His famous father is known for his signature bushy moustache, but do not expect Hong Kong actor-singer Alex Lam to grow one any time soon.
The 31-year-old son of singer George Lam says in English with a grin: "I actually had one before, years ago. I was teaching yoga at the time and as a lot of my students were older, I grew (a moustache) to appear older as well. Now that age is catching up with me, I don't want to grow one anymore because I don't want to look old."
Perhaps his refusal to don a moustache also has to do with wanting to be his own person - and not just a clone of his father.
As he points out, one of the biggest disadvantages of having a celebrity dad is that people will always compare the two.
He says: "People will always associate me with my father and I have to accept that.
"The comparisons are slowly happening less, though. I think with time and just doing a lot more work, people are starting to see that I'm serious about my job and the effort that I put into it. I put in a lot of hard work."
He and his younger sister are from their 69-year-old father's first marriage to former record label manager Ng Ching Yuen. Their stepmother is Lam's second wife, renowned Taiwanese singer Sally Yeh, 55.
He was speaking to The Straits Times last week at the Esplanade, where he was due to perform in a Cantonese adaptation of William Shakespeare's A Midsummer Night's Dream.
In the classic comedy, he plays Lysander, a young man who attempts to elope with his love Hermia (played by Kate Yeung), but who gets spiked with a love juice that leads him to fall in love with another woman, Helena (played by Rosa Maria Velasco).
The play marks his stage debut, but it is not his first acting gig. He had supporting roles in films such as Lan Kwai Fong 3 (2014) and Break Up 100 (2014).
He is also a singer, and singles from his eponymous 2012 EP, such as Happy Marriage and Magic, have appeared on Hong Kong radio charts.
The bachelor says: "I just want to try a bit of everything. Music is my first love, but acting gives you great exposure. Doing this play has been a great opportunity for me and I'm just so grateful."
1 Did you always want to go into show business?
Not at all. I started out as a yoga instructor and I did that full time for about seven years. I grew up in the world of show business because of my family, but I didn't plan on being a part of it as an adult. It was only because of my growing love for music that I started to think about joining the entertainment industry.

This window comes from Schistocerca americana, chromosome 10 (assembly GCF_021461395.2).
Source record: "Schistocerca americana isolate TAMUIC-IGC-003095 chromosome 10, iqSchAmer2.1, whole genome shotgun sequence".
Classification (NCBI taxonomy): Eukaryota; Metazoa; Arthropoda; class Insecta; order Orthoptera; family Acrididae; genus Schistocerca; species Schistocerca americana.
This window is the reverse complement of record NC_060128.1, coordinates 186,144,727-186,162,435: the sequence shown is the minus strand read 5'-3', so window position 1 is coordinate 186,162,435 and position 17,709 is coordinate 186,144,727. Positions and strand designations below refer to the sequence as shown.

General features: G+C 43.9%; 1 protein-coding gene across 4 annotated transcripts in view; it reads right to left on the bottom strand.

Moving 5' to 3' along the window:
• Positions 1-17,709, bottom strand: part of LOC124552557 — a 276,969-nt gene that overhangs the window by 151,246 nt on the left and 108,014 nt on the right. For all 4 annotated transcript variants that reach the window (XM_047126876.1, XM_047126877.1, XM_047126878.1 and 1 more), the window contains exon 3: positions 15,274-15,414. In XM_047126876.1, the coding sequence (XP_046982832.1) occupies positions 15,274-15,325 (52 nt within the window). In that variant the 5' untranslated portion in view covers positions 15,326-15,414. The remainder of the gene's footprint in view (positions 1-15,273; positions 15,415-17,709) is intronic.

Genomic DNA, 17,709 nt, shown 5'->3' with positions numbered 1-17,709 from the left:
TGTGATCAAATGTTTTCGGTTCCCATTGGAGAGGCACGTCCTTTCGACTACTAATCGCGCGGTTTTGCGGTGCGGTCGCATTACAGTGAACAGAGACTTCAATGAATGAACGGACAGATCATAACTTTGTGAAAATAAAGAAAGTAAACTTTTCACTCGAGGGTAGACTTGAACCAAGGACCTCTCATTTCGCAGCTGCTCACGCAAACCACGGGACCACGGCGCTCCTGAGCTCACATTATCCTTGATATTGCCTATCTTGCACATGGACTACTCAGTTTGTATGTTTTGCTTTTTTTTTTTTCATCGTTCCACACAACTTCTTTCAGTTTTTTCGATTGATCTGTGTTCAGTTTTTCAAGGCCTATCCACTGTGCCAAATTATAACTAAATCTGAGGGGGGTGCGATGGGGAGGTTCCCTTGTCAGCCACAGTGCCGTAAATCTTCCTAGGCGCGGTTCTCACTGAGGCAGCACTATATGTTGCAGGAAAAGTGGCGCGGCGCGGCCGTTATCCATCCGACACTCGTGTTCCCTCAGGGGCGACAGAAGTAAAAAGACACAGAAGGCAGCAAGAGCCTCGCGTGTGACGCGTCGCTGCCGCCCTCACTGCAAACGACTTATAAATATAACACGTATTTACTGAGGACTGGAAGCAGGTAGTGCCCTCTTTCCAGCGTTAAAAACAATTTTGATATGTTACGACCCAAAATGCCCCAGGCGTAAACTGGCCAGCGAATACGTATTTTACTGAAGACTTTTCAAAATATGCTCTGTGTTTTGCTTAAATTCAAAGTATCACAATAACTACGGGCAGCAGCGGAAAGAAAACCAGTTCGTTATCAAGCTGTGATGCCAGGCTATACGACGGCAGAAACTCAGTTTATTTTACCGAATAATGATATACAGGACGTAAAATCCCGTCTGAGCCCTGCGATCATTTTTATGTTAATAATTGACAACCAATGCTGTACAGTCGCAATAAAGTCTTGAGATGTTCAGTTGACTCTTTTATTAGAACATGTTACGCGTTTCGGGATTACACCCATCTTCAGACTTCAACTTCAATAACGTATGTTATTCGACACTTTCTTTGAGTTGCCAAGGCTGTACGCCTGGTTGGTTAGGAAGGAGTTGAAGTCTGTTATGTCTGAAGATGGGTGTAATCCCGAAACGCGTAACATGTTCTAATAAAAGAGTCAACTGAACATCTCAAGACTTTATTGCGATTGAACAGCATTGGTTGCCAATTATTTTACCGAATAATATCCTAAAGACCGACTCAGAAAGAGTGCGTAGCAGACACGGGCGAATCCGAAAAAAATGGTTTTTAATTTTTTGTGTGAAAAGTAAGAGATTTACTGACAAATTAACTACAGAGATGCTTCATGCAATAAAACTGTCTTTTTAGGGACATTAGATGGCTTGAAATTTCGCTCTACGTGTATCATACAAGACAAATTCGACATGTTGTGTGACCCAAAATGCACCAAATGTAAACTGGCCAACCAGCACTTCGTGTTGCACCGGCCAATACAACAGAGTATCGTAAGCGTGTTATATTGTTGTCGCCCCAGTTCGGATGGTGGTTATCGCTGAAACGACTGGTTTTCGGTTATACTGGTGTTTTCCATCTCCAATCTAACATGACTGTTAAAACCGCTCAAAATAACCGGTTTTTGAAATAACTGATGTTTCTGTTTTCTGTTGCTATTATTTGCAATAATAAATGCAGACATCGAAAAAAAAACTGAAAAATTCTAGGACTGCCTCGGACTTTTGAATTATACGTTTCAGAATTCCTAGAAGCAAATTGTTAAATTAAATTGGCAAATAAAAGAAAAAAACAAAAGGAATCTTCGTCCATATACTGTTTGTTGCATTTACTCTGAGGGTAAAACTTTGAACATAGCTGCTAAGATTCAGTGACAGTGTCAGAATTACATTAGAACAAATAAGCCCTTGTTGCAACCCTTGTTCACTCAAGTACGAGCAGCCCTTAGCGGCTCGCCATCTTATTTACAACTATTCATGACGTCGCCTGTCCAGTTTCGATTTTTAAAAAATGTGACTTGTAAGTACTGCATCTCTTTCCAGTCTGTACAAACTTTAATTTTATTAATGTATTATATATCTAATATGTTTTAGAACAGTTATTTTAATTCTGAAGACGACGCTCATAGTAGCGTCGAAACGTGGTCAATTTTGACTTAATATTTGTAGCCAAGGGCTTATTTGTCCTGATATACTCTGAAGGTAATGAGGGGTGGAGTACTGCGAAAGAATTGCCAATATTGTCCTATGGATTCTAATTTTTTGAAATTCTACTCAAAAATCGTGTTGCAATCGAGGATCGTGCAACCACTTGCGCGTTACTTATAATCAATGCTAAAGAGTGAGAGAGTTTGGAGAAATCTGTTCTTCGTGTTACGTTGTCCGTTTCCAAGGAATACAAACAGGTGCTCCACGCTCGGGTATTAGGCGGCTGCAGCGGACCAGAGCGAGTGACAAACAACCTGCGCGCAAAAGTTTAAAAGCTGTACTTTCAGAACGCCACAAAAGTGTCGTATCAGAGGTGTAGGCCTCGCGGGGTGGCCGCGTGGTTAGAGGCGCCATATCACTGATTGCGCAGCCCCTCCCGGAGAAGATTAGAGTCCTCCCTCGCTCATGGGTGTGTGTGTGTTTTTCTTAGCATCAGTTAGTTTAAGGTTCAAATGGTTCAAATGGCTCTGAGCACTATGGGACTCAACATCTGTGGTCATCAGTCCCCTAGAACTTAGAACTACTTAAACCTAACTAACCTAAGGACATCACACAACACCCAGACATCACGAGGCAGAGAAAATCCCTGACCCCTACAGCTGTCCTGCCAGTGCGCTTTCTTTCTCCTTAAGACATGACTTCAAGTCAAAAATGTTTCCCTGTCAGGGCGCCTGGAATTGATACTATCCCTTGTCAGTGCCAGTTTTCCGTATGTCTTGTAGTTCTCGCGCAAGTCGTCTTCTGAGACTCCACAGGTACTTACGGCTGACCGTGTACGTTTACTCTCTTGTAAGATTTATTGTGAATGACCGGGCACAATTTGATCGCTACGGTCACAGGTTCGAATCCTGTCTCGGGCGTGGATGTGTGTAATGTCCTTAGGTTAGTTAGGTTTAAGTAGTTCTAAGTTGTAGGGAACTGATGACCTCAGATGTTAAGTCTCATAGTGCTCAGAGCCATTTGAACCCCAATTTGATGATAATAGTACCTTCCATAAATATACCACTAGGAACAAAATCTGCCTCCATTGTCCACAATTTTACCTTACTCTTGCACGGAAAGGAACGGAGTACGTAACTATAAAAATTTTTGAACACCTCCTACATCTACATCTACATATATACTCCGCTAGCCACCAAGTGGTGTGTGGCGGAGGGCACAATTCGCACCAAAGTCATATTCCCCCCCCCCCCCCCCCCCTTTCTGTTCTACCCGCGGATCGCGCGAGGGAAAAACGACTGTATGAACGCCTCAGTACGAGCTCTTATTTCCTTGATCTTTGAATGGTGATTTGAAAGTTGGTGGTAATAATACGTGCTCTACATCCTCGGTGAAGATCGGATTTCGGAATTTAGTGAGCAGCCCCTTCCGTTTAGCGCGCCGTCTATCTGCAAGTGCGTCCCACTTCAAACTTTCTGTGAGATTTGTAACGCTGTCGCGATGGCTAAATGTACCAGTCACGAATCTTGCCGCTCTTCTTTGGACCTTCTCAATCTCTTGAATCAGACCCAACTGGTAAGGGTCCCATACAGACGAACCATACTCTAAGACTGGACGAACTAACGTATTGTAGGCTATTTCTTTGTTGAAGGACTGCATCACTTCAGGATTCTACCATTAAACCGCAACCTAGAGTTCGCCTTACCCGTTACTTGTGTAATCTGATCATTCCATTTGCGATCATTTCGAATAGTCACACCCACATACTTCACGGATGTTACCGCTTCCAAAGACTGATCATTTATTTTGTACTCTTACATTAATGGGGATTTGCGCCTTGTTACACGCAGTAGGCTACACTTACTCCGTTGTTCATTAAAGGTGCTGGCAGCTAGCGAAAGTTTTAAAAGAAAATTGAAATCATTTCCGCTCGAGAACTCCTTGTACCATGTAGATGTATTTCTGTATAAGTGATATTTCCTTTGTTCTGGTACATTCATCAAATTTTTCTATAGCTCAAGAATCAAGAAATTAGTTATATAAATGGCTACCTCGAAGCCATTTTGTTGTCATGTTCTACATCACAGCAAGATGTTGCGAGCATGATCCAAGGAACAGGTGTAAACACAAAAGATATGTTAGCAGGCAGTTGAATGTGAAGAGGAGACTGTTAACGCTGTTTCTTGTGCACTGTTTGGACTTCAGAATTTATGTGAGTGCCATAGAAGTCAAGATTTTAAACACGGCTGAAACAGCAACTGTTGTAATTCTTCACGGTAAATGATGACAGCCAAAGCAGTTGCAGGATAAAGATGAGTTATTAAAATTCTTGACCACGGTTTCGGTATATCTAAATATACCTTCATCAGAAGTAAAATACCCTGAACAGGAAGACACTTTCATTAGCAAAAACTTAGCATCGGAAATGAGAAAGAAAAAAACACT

2 Has your dad given you much advice about working in the entertainment industry?
He's a hands-off parent. He just lets me go and do what I want, even if he doesn't think it makes sense. He was quite sceptical of my decision to do this play because it's a huge commitment and the money isn't that good. But he's supportive and came out to see it (the Hong Kong version).
3 What did your father think of your performance in A Midsummer Night's Dream?
He has the notion that Shakespeare would be very boring, so he wasn't excited to see it at first. But he ended up loving it. I think he was pleasantly surprised. My stepmother says he was giggling a lot.
4 Will you be doing more theatre work in the future?
I hope so. I want to improve my acting. Doing A Midsummer Night's Dream was tough because our version is so physical.
But it's also rewarding. When we did our first show here and I had my first comedic moment, I heard everyone in the audience laugh. And that feeling was amazing.
5 This version of A Midsummer Night's Dream also stars Hong Kong veteran actor Anthony Wong in the dual roles of King Oberon and Duke Theseus. He has a reputation of being intimidating to work with, so what is he really like?
He is actually a big softie at heart. One time, I went to take a nap in between rehearsals and someone came by to put a blanket on me. I was still awake so I took a quick peek and saw that it was him.
And if any of us gets injured, he always comes and checks on us. He's considerate and just a very gentle guy.
6 You have been in Singapore for about a week to rehearse and perform the play. Have you had time to explore the city?
I lived in Singapore for about three months - years ago - to teach at a friend's yoga studio here. So I'm quite familiar with the city.
I didn't get a chance to go out though, because of rehearsals, but I did get to eat durian and go for hawker food in Geylang.
7 You do not teach yoga anymore, but do you still practise it ?
Yes, I do, maybe two or three times a week. Lately, I've been trying to look more fit because of this play. So I've been doing a lot of gym work.
8 How would you like to be remembered?
I guess I'd like to be remembered as being different. Interesting and different.
•Follow Yip Wai Yee on Twitter @STyipwaiyee